‘FPLC’ stands for ‘fast protein liquid chromatography,’ and it refers to a procedure in chemistry that makes use of two techniques in combination. These two techniques are liquid chromatography and mass spectrometry. The former technique deals with the separation of chemicals in liquid while the latter technique specializes in the measurement of the mass and charge ratio of chemical particles. When these two techniques are combined for use, the procedure is known as FPLC, or fast protein liquid chromatography. In a simpler sense, FPLC is a procedure that allows for the separation of various chemical particles, for example, in the presence of other chemicals. Through the features of combined spectrometry and chromatography, FPLC is considered a very reliable and high-performance type of procedure.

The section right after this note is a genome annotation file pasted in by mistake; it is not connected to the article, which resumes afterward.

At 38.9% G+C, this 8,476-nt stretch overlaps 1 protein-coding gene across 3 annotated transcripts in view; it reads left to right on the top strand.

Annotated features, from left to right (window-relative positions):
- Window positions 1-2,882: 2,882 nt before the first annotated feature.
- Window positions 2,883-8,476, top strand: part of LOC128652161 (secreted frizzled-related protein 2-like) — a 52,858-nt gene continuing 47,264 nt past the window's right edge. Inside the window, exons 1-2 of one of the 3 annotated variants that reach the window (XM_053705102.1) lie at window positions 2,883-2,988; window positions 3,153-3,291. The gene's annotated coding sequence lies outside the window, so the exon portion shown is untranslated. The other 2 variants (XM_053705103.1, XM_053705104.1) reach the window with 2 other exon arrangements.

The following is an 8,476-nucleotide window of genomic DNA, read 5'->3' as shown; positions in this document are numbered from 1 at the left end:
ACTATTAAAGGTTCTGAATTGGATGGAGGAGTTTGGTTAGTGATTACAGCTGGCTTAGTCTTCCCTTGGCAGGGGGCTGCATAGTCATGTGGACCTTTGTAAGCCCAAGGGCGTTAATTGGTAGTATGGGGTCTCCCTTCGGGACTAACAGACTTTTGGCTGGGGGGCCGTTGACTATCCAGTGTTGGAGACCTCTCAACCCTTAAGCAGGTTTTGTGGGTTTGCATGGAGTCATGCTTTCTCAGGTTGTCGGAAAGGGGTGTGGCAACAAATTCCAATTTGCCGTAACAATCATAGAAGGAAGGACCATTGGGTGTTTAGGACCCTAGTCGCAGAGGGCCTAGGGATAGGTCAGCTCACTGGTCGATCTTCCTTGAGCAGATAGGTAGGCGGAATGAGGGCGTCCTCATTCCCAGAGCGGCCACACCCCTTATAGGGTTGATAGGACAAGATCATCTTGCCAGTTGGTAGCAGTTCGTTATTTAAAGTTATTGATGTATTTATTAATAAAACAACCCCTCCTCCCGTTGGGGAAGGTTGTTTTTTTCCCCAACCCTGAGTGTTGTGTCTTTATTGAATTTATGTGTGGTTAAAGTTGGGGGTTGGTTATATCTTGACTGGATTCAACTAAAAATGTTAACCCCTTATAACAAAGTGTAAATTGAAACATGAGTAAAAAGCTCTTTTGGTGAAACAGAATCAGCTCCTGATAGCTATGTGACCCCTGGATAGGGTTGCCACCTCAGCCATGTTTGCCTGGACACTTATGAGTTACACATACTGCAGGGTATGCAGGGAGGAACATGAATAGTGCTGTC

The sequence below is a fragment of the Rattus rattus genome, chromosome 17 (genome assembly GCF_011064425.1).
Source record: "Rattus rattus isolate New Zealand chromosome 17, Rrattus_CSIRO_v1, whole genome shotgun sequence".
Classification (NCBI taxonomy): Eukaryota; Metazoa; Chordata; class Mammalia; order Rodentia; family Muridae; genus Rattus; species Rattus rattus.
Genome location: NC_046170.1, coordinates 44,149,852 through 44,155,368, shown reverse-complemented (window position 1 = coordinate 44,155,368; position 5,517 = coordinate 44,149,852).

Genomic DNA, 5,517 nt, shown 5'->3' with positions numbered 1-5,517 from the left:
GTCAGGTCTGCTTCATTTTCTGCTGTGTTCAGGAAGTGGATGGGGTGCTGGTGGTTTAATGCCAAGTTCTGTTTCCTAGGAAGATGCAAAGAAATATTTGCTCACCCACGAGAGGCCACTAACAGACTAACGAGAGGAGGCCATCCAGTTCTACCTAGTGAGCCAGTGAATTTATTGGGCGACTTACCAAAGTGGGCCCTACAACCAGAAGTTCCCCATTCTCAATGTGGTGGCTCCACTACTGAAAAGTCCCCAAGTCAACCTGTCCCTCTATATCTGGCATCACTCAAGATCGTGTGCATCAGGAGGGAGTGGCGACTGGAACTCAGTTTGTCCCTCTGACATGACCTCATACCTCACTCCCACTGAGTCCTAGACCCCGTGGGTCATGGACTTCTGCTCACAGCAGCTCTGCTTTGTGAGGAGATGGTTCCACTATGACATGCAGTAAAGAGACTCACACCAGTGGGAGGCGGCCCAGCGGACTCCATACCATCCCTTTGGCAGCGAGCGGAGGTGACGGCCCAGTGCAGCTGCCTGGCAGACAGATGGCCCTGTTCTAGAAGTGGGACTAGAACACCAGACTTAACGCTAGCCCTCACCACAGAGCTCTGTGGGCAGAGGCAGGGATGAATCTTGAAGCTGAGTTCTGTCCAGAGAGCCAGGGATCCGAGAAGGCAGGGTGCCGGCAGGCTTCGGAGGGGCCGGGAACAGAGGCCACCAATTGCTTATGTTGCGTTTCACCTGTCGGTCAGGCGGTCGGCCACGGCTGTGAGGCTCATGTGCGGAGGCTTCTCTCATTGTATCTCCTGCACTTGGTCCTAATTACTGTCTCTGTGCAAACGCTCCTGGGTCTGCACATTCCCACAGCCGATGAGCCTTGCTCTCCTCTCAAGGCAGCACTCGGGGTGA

The procedure involved in FPLC typically involves only protein components. But since the procedure allows for the use of multiple resins and buffers, it is also applied for use with other chemical particles and substances aside from proteins. In the past, FPLC was called fast performance liquid chromatography, but was later renamed to fast protein liquid chromatography because of its wide use in protein separation and techniques. In contrast to another procedure called HPLC, the procedure involved in FPLC is said to produce minimal or low buffer pressure, but the flow rate can reach up to 5 milliliters per minute. Another great thing about the FPLC procedure is that it can easily be scaled in terms of volume. When protein particles are used, the FPLC procedure also makes use of only two containers with one intended for the separated product and the other for waste items. With the FPLC procedure and technique, proteins and other particles are separated at a sufficient level in terms of purity rate making it very useful. The separated particles also remain biologically active making them available for continued or future use.